When making a major financial decision, do we have the knowledge required to make the best decision possible? According to the latest survey by Souqalmal.com , the #1 financial comparison website in Saudi Arabia, 61 percent of Saudi residents did not know the difference between reducing and flat rate, an important aspect to consider when selecting a loan.

(Logo: http://photos.prnewswire.com/prnh/20151007/274873LOGO )

Factoring in the type of rate you are being offered by the bank can determine the real cost of your loan. While a flat rate appears to be lower as it calculates the profit on the entire loan amount, the reducing rate calculates your repayments on the outstanding balance of your loan and not the entire amount.

Ambareen Musa, CEO of Souqalmal.com said: Education plays a vital role in helping consumers know their financial rights and obligations. As the first financial comparison site in Saudi Arabia, Souqalmal.com helps consumers compare financial products offered by banks in the Saudi Arabia. Financial education has been an integral part of our existence and allows us to raise the level of transparency and awareness to allow users to better understand their choices and commitments.

When it comes to understanding their credit history, the survey revealed that 52 percent of Saudi Nationals admitted that they did not know about the credit report provided by SIMAH (Saudi Credit Bureau). When it comes to Expatriates, this number rose to 72%. Understanding ones credit history is a key component of financial education as it allows Saudi residents to keep a close eye on their level of debt and their ability to take on anymore. SIMAH is one of the longest established credit bureau in the region and is used by banks for their credit decision. The regulations in Saudi Arabia sets the Debt Burden Ratio (DBR) for the consumer at 33%.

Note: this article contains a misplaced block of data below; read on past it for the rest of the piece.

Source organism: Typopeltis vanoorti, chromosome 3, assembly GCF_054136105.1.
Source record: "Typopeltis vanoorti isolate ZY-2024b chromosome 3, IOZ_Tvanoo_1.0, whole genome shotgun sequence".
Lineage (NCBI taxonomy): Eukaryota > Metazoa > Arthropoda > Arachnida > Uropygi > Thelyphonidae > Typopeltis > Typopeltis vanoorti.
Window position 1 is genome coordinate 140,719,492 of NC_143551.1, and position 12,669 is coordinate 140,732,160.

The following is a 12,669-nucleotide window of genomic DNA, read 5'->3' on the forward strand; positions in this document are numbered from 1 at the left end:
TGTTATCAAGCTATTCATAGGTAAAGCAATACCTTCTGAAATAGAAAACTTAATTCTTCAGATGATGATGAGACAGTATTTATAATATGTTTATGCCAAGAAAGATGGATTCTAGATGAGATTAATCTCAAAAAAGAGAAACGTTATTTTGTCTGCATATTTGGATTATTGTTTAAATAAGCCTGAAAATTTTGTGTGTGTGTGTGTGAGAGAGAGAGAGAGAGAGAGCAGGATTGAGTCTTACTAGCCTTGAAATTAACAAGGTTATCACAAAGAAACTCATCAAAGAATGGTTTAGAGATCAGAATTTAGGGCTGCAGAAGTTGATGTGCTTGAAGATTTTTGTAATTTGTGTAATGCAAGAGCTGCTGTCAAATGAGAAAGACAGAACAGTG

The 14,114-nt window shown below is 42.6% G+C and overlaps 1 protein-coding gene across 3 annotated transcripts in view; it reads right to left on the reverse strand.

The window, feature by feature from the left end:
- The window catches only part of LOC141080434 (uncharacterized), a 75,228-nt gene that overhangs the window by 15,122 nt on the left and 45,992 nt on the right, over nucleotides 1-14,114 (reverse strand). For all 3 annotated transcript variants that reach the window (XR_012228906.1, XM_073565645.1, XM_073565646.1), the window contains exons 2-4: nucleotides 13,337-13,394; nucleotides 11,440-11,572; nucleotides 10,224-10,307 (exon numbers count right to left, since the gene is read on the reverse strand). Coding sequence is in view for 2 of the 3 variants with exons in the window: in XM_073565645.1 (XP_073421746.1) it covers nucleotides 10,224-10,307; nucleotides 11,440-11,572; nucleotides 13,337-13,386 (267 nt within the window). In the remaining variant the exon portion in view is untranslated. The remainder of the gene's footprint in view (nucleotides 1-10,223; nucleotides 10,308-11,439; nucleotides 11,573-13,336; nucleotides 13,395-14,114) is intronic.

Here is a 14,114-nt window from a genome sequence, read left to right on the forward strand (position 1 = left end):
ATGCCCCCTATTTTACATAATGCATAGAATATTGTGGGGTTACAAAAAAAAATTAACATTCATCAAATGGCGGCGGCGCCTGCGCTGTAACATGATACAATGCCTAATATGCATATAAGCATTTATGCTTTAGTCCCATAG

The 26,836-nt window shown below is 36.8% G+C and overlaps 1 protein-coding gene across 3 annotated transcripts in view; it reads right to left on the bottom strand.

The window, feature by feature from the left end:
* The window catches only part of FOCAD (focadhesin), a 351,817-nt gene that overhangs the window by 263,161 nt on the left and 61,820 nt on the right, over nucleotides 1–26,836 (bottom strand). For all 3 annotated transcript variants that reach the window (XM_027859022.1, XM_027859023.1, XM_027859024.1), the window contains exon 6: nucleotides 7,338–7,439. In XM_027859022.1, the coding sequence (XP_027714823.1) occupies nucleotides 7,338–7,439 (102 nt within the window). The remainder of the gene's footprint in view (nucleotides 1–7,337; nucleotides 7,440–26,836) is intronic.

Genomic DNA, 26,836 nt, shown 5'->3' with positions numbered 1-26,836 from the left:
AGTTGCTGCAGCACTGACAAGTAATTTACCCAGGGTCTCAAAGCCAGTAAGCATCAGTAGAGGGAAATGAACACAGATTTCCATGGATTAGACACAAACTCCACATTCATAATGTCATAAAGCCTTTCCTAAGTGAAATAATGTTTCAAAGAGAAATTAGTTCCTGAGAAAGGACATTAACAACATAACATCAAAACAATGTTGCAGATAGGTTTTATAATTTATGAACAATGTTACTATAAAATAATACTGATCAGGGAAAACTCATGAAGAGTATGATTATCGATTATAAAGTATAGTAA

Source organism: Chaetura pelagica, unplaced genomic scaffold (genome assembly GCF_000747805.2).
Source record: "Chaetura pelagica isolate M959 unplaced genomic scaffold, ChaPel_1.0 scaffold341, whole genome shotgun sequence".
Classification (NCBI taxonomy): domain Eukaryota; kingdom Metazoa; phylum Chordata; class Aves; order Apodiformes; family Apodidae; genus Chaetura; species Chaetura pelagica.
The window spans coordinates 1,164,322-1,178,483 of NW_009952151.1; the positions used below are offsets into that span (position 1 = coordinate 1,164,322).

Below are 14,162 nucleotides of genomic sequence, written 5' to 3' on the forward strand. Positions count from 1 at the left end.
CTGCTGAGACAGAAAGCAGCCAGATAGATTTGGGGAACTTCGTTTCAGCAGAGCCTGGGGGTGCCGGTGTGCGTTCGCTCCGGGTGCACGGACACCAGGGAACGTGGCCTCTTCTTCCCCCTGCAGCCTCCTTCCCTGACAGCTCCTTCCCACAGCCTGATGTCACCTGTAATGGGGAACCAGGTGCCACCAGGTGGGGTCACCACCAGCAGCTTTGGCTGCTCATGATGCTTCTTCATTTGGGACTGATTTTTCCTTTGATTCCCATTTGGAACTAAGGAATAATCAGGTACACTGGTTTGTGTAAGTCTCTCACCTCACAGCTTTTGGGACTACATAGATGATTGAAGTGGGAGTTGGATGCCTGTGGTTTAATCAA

The Souqalmal.com survey revealed that only 22% of Saudi Nationals would turn to their bank for financial advice as a first point of call. This percentage declined to 14 percent for expatriates – A clear sign that there is an opportunity for banks to become more of a trusted advisor and build stronger relationship with their customers. Family and friends took the first position in giving financial advice to Saudi residents (36 percent) followed by Internet search (24%).

Also contrary to the common perception that cash is the most popular choice of payment in Saudi Arabia, of our survey sample approximately 60 percent of Saudi Nationals have credit cards in their wallet – an encouraging number for SAMA who has been doing a lot of effort to promote plastic and electronic payment and reduce cash. Credit cards were mostly used to shop online (31 percent) followed by paying for daily expenses (25 percent) and when travelling outside Saudi Arabia (23 percent). This is an indication that cashless payment is gaining traction compared to previous years and is being increasingly accepted by consumers. For those who did not have credit cards, the main barrier was concerns around security hence the importance of setting financial literacy guidelines to help Saudi residents understand their finance options.

Musa, added: Saudi Arabia has been one of the strongest economies not only in the MENA region but also globally with a young, highly connected and growing population. The opportunity for us to bring more transparency in the banking sector through our financial education portal is very exciting.

About Souqalmal.com:

Souqalmal.com (Souq al Mal is Arabic for money market) is the #1 financial comparison site in Saudi Arabia allowing users to compare credit cards, loans, accounts and insurance products.

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Josiane Assaad, Head of Content

SOURCE Souqalmal.com